40. Launay G, Mendez R, Wodak S, Simonson T: Recognizing protein-protein interfaces with reduced amino acid alphabets. BMC Bioinformatics 2007, in press.Google Scholar
  41. Tuffery P, Etchebest C, Hazout S, Lavery R: A new approach to the rapid determination of protein side chain conformations. J Biomol Struct Dyn 1991, 8(6):1267–1289.View ArticlePubMedGoogle Scholar
  42. Press W, Flannery B, Teukolsky S, Vetterling W: Numerical Recipes. Cambridge University Press, Cambridge; 1986.Google Scholar
  43. Nishida M, Nagata K, Hachimori Y, Horiuchi M, Ogura K, Mandiyan V, Schlessinger J, Inagaki F: Novel recognition mode between Vav and Grb2 SH3 domains. EMBO Journal 2001, 20: 2995–3007.PubMed CentralView ArticlePubMedGoogle Scholar
  44. Ye Z, Baltimore D: Binding of Vav to Grb2 Through Dimerization of Src Homology 3 Domains. Proc Natl Acad Sci USA 1994, 91(26):12629–12633.PubMed CentralView ArticlePubMedGoogle Scholar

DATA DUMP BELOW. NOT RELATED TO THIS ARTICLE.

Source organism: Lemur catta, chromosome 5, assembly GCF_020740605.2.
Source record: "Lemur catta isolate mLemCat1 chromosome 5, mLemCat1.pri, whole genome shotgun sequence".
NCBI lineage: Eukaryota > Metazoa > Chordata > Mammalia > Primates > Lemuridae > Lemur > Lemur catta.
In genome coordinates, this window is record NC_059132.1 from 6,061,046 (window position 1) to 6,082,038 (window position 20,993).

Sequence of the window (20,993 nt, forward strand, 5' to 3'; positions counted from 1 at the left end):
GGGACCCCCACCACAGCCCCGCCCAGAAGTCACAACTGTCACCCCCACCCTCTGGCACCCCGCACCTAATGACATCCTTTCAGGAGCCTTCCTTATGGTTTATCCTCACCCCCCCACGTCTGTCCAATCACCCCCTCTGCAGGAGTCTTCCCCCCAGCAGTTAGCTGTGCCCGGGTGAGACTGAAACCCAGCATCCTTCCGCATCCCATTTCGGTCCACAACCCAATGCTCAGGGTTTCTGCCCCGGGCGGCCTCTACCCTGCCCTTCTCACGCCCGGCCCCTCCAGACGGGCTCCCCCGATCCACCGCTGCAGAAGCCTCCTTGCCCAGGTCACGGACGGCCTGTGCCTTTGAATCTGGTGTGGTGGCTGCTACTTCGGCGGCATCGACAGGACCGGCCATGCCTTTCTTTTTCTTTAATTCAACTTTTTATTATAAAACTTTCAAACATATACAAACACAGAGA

45. Brooks B, Bruccoleri R, Olafson B, States D, Swaminathan S, Karplus M: Charmm: a program for macromolecular energy, minimization, and molecular dynamics calculations. J Comp Chem 1983, 4: 187–217.View ArticleGoogle Scholar

Copyright

© Noirel and Simonson; licensee BioMed Central Ltd. 2007

This article is published under license to BioMed Central Ltd. This is an Open Access article distributed under the terms of the Creative Commons Attribution License (http://creativecommons.org/licenses/by/2.0), which permits unrestricted use, distribution, and reproduction in any medium, provided the original work is properly cited.

Advertisement